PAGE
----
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    CFL's Clemons recalls growing up in Dunedin


    © St. Petersburg Times,
    published September 16, 2001

    Michael Clemons learned early the meaning of "never say never."

    The former Dunedin High School football and soccer standout never fathomed the success he enjoyed in a college and professional football career. Nor did Clemons plan on being named the head coach of the Toronto Argonauts in the Canadian Football League.

    "I've been blessed in so many ways," said Clemons, 35. "Every day, I am so thankful for my life and what I have been able to accomplish."

    Clemons grew up in Dunedin with his mother, Anna Bryant, and great-great grandmother, learning values that have followed him throughout his life.

    "My mother cared for both me and my great-great grandmother while she worked," Clemons said. "She gave me a solid foundation of faith, exemplified a strong work ethic and taught me a strong sense of community service."

    Clemons started playing football at 8 as a member of the Dunedin Golden Eagles, a youth organization coordinated by the Police Athletic League.

    "Football was my first love, although I had success in other sports, especially soccer," he said. "Given the economic situation, I realized football could help get me to college, so I focused my search to schools with football opportunities."

    Following a stellar prep career that ended in 1983 and culminated in all-state football and soccer honors, Clemons accepted a full football scholarship to William and Mary College in Virginia.

    A captain his senior year, Clemons was selected an NCAA Div. I-AA first-team All-American and was drafted by the NFL's Kansas City Chiefs in 1987. He attended the Tampa Bay Buccaneers' camp the next season but joined the Toronto squad to begin a record-setting 12-year career in the CFL.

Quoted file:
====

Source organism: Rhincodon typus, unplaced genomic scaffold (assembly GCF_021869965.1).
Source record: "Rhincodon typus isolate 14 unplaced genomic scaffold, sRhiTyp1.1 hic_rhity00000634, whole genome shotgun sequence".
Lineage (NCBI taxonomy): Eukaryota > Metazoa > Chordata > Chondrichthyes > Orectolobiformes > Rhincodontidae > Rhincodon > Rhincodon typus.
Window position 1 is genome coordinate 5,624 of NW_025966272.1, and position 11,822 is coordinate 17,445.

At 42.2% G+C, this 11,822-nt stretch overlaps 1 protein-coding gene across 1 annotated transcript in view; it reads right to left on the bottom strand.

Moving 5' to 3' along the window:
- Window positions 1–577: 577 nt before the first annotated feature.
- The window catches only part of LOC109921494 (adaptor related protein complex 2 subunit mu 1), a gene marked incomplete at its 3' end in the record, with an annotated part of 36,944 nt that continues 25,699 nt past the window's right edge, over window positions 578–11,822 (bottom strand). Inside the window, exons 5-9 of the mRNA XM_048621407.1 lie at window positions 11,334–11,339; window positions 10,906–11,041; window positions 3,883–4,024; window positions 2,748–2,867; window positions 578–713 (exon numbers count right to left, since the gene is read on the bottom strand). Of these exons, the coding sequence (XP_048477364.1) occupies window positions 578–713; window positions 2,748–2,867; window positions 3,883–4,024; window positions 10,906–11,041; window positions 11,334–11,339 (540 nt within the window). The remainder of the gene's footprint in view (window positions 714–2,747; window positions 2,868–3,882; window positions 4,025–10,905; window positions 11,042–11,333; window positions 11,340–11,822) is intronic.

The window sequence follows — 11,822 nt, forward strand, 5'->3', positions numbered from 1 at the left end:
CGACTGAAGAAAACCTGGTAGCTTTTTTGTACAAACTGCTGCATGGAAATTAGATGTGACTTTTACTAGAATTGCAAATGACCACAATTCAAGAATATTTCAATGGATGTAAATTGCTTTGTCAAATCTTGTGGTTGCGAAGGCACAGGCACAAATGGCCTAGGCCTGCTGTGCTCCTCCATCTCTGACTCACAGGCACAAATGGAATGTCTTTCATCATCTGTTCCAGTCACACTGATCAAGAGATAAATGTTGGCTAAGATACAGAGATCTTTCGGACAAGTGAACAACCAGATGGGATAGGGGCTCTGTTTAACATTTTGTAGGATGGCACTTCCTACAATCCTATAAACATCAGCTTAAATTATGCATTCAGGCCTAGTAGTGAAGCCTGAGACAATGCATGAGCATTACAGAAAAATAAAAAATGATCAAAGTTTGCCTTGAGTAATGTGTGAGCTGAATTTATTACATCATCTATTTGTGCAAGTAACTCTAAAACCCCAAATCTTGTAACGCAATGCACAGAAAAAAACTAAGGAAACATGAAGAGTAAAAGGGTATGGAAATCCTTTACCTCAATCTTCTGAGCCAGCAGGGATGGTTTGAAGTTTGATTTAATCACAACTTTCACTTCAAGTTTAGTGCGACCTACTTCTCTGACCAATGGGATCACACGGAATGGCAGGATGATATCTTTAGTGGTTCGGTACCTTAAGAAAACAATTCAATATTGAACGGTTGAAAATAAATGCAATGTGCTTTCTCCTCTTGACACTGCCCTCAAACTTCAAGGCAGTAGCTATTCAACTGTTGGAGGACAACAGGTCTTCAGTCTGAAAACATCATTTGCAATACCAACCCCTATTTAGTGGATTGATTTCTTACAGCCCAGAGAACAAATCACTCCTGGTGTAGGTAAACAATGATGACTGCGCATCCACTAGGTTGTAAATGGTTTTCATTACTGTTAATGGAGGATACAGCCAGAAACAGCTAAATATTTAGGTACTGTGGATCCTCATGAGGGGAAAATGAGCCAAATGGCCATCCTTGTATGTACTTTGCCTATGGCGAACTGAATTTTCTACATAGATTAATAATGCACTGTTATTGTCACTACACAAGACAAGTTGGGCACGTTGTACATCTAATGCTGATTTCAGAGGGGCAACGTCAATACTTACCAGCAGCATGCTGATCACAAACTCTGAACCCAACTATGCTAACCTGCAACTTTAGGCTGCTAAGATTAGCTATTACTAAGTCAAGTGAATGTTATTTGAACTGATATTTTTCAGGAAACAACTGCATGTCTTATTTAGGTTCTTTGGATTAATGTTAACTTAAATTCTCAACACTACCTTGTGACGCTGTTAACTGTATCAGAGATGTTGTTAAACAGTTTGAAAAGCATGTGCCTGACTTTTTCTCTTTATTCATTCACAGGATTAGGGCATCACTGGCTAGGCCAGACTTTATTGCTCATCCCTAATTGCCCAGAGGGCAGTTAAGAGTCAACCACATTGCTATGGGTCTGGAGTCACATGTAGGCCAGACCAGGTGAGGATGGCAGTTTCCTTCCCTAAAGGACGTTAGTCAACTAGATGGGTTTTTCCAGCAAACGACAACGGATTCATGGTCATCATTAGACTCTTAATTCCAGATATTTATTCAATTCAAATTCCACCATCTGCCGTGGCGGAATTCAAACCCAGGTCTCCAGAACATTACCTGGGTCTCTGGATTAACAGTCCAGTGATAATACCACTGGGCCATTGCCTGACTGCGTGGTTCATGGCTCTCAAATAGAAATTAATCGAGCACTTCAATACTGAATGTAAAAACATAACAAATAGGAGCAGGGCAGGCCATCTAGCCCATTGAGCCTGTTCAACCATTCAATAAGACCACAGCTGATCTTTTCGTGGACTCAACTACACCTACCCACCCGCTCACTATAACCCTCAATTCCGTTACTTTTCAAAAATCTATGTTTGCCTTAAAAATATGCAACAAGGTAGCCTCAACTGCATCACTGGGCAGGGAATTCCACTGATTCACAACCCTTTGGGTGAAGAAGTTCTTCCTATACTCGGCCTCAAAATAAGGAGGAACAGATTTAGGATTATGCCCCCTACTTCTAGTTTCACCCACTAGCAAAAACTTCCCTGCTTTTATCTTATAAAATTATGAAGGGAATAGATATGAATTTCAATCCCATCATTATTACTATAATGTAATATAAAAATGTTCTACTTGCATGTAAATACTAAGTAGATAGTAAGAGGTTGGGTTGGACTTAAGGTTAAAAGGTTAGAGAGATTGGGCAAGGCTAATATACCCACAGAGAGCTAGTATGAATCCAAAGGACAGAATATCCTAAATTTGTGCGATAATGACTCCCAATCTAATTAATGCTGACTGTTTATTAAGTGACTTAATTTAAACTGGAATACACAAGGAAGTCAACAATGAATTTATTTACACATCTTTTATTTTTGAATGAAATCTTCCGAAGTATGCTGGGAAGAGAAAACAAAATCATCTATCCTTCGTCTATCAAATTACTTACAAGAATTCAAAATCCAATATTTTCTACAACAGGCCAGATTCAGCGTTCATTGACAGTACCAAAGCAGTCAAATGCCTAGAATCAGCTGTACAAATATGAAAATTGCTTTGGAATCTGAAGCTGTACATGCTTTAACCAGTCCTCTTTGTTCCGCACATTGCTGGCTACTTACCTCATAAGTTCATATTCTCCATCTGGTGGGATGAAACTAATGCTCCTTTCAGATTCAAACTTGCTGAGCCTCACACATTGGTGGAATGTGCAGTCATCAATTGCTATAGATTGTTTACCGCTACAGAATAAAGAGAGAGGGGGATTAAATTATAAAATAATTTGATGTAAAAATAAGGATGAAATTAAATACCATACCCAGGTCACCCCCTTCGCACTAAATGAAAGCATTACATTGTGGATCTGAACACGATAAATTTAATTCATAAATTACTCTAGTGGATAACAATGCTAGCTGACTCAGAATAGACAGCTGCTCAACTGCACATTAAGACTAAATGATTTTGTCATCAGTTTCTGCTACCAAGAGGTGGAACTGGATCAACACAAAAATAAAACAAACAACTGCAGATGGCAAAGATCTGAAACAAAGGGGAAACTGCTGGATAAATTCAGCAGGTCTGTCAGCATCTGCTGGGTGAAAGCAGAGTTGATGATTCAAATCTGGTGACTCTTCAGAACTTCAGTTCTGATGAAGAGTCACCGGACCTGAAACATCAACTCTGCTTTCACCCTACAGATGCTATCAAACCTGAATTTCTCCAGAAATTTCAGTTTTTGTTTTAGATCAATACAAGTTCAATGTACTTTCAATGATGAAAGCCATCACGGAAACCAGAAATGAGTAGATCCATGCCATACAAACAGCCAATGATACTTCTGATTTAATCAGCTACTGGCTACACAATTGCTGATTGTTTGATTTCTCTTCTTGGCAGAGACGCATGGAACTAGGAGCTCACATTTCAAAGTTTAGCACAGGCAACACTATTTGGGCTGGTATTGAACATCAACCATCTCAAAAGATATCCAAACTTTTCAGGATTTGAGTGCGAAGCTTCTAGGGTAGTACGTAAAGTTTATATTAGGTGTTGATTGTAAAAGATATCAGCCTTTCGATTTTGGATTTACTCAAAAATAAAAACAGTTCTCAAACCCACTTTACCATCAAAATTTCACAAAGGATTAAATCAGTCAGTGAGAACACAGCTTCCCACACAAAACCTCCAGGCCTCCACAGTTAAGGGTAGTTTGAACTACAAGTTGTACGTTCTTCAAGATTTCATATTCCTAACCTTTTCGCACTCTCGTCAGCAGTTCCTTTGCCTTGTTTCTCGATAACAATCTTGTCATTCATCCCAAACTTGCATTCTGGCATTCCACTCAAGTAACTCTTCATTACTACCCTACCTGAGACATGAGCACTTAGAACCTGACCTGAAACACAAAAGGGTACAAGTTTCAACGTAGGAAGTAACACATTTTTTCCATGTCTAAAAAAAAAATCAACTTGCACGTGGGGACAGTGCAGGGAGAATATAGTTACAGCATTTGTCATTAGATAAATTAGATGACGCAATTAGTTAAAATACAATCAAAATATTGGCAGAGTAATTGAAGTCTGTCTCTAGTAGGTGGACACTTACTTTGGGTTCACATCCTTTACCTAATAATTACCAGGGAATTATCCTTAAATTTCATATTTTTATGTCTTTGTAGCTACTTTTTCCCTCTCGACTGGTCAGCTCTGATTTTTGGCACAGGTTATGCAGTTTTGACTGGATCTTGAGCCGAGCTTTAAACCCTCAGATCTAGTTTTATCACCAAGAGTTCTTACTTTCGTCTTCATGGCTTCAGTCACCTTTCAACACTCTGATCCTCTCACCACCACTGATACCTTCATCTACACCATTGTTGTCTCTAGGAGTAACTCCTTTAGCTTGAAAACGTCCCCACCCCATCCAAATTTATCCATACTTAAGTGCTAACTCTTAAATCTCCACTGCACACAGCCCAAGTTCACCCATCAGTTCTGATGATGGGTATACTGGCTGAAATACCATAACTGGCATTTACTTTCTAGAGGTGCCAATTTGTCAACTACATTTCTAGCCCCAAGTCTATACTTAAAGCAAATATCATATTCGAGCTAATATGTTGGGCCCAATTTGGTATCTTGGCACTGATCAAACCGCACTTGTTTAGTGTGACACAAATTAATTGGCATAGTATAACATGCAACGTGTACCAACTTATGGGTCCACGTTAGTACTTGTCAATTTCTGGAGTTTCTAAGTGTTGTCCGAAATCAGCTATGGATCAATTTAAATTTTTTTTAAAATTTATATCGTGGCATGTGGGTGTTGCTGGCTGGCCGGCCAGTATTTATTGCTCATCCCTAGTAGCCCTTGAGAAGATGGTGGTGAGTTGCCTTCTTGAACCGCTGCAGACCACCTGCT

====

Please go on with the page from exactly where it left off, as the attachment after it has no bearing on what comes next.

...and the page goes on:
After just a week with the Argonauts, Clemons was given a nickname that described his style of play as a running back. "Pinball" was known for his ability to bounce off players for extra yardage.

    It may have helped him amass 25,396 yards, an all-time career record in all of pro football. The late Walter Payton of the Chicago Bears led the NFL with 21,803 yards in 13 seasons.

    Clemons owns 12 Toronto records and was a CFL All-Star in 1990 and 1997.

    Last season, he he took over the helm of the fledgling Argonauts.

    "We were midway through the season when I was asked to be head coach," Clemons said. "It was odd, but it was also a compliment that they had the confidence and respect to ask me to be head coach."

    Trading in his helmet to become the organization's 38th head coach, Clemons directed the team to a 6-2 record. This season, he was given the additional responsibility of vice-president of football operations.

    "It's definitely easier to play than coach," Clemons said, "but we're working on developing more consistency in our coaching and getting the players to learn the system."

    Toronto got off to a rocky start and is 3-7.

    Clemons is not certain how long he will coach, although he's sure his family (wife Diane, a Clearwater graduate, and daughters Rachel and Raven) will remain in Toronto.

    "This is home," Clemons said.

    "I have a cable company here that a partner and I started about nine years ago. I expected that business and some public speaking would be what I would be involved in at this time in my life," he said. "It'll take a while to build the football program, so we'll see."